Eric D. Schabell
He is now immortal in Red Sox lore.
Yesterday he came into the ninth inning, tossed a three up, three down inning with the score tied and earned the win over the Rays.
Uehara also penciled his name into the record books. He broke Ellis Kinder’s club record of 32 straight batters retired — set in 1952 — when he struck out Wil Myers in the ninth inning of Wednesday’s game. Uehara then got Ben Zobrist to ground out to second base, meaning he has now retired a franchise-record 34 consecutive hitters — and counting.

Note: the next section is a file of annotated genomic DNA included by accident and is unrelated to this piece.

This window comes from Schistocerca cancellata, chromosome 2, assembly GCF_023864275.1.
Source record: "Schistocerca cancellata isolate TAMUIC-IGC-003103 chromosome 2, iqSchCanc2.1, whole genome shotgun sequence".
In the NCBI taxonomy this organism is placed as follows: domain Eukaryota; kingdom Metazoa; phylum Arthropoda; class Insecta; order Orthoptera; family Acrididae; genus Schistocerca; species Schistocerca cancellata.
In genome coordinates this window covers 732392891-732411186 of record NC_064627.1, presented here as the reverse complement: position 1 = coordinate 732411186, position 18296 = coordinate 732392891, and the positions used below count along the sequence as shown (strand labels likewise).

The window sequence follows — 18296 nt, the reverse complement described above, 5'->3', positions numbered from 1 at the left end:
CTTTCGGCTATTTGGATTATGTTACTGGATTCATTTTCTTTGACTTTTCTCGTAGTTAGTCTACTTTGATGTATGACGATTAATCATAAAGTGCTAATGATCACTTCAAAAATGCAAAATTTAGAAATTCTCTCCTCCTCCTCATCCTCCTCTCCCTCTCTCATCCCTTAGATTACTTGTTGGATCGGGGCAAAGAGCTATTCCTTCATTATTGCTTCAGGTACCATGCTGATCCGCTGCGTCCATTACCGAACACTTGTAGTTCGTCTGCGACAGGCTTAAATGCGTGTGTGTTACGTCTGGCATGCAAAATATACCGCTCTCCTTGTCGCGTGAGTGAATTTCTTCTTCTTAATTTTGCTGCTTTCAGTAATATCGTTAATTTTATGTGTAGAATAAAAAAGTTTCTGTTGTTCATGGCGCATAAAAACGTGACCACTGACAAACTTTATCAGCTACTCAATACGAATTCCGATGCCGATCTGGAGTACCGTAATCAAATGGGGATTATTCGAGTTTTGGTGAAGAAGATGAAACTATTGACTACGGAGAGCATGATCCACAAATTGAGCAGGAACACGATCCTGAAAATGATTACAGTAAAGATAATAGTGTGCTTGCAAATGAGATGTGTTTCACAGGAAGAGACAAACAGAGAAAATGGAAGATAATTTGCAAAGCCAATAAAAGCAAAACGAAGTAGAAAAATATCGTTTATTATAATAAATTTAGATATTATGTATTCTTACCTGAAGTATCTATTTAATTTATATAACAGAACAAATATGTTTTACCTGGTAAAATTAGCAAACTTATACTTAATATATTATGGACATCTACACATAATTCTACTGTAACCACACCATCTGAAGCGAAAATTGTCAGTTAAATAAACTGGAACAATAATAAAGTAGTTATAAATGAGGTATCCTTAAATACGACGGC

He also extended his scoreless innings streak and now sits at 29 1/3 innings.
I know this sounds like I am repeating myself, but he is four innings away from matching Dick Radatz and five innings from calling himself King of the Hill.
That is a long ways to go, but he is an oasis of calm on the mound who just might get it done.
Boston Red Sox consecutive scoreless innings leaders
Dick Radatz - 33 1/3 innings (1963)
Koji Uehara - ...